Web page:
False Nine editor Hugo Greenhalgh reflects on the Super Cup and the future of the Europa League
Watching last night‘s Super Cup, it would be easy to mistake Atlético Madrid as the Champions of Europe. Chelsea may have won three in three in the Premier League, but they looked sluggish and uncoordinated in the Super Cup as Atlético, marshalled by a rampant Radamel Falcao, punished the London side in a 4-1 victory.
Falcao has continued Atlético Madrid’s recent trend of owning marvellous forwards. Like Fernando Torres and Sergio Aguero before him, the Colombian provides goals in abundance but also has an element of magic to his game. Yet while ‘El Niño’ could only watch on in frustration at the Stade Louis II, ‘El Tigre’ was giving a master class in how to play the Number 9 role.
Fresh from scoring a hat-trick against Athletic Bilbao on Monday, Falcao scored three more in the first half against Chelsea. Each scored with his left foot, the first a chip, the second a delightful curled finish and the third poked through a helpless Petr Cech’s legs, Falcao gave a performance that justified claims he is the best centre forward in European football.
Yet while Falcao’s superb hat-trick received all the headlines, Atlético put on a team display of real quality that proved too much for Chelsea. Captain Gabi, Arda Turan and Adrián Lopez were all impressive, demonstrating the class and team spirit that saw the Spanish side lift the Europa League trophy in May.
So if the Europa League winners can comprehensively beat the Champions League winners, why are they not afforded a place in the most reputable of club competitions?
From the off, the incentives to be in the Europa League are limited. Qualification starts in the middle of summer when squads are unfit and team gelling may be a long way off. Due to UEFA’s all-encompassing nature, draws frequently feature sides in far-flung locations – see Liverpool’s recent adventure to FC Gomel of Belarus.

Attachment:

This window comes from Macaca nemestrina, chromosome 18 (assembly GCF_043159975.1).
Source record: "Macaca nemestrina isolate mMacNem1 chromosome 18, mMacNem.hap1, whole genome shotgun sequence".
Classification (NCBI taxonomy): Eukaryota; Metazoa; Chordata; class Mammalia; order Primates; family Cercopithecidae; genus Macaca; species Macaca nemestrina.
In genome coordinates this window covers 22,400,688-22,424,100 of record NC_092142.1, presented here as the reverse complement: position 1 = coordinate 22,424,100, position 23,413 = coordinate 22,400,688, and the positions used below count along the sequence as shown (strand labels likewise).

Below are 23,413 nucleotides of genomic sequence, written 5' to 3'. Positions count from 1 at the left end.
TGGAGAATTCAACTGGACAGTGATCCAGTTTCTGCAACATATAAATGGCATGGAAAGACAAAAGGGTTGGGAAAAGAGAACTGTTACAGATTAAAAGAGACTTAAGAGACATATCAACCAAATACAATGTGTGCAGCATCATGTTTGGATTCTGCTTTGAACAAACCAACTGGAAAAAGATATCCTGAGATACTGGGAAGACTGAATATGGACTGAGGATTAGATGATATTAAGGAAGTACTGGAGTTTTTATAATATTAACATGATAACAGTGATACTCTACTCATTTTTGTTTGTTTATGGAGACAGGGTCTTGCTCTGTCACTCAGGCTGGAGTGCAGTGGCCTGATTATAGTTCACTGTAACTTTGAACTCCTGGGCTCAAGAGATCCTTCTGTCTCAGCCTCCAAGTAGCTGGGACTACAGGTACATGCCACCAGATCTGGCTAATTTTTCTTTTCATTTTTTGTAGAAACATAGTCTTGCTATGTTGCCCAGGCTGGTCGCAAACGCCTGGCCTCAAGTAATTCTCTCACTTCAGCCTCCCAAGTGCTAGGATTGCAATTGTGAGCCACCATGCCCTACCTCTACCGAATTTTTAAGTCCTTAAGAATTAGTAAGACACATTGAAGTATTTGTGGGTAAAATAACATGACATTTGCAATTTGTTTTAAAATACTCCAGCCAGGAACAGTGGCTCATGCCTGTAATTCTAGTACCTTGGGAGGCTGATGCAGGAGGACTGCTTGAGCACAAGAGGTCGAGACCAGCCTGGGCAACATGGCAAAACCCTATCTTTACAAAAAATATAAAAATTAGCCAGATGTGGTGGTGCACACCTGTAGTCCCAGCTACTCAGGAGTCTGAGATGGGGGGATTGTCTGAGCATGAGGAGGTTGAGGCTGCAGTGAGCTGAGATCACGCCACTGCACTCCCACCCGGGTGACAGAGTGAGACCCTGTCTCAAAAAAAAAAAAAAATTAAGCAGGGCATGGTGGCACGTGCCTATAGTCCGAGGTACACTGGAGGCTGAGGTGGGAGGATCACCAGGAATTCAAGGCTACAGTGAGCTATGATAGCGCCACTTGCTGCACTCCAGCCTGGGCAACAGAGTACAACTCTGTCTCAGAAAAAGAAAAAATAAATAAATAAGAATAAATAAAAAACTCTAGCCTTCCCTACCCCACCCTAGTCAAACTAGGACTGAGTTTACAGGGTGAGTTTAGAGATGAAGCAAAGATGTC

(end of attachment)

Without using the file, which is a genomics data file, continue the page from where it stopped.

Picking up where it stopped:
When the competition starts properly, fixtures are played on the oft-parodied Thursday night. For English clubs, this means tired players for their Saturday League games or an out of sync schedule of Sunday matches. Tottenham Hotspur set an example last season of attempting to exit the tournament as quickly as possible; having already endured the trip to Rubin Kazan, Harry Redknapp’s consistent fielding of weakened sides saw Spurs fail to qualify for the next round. There was no incentive to win the competition, so better to concentrate on the top four finish in the Premier League.
Giving the Europa League winners a Champions League spot would certainly add an extra spice to the competition – surely the winners of this supposedly second-tier tournament deserve a chance at making the step up and not least Falcao, who has been the Europa League’s best performer with 29 goals in 29 appearances.
In defeating Chelsea, Atlético have proved they what they are capable of. They would be a far more competitive side in the Champions League than many of the sides who are in it this year. While Cypriot side APOEL FC surpassed expectations in reaching the Quarter Finals last season, the lesser sides of this year’s tournament will surely not fair so well. Atlético Madrid would represent an impressive and exciting opposition who have already shown they can battle it out with the European elite.
Of course it could cost the genuine ‘champions’ a place in the tournament. But in this age, the Champions League has become a competition for the very best sides in Europe. This is demonstrated by the use of the UEFA coefficient, in which the 3rd and 4th placed sides of Europe’s top leagues are considered on a par with the champions of other, lesser leagues. Last season, the Croatian champions Dinamo Zagreb recorded the worst ever performance in the Champions League history, finishing with a goal difference of -22. In a competition of such prestige, such results undermine its integrity.
UEFA should revamp the Europa League and offer a place in the Champions League for its victors. Not only would this prevent clubs from the temptation of fielding a weakened side, but it would also offer a just reward for a competition that requires a side of true quality to lift the trophy.
Follow Hugo Greenhalgh on Twitter: @HugoGreenhalgh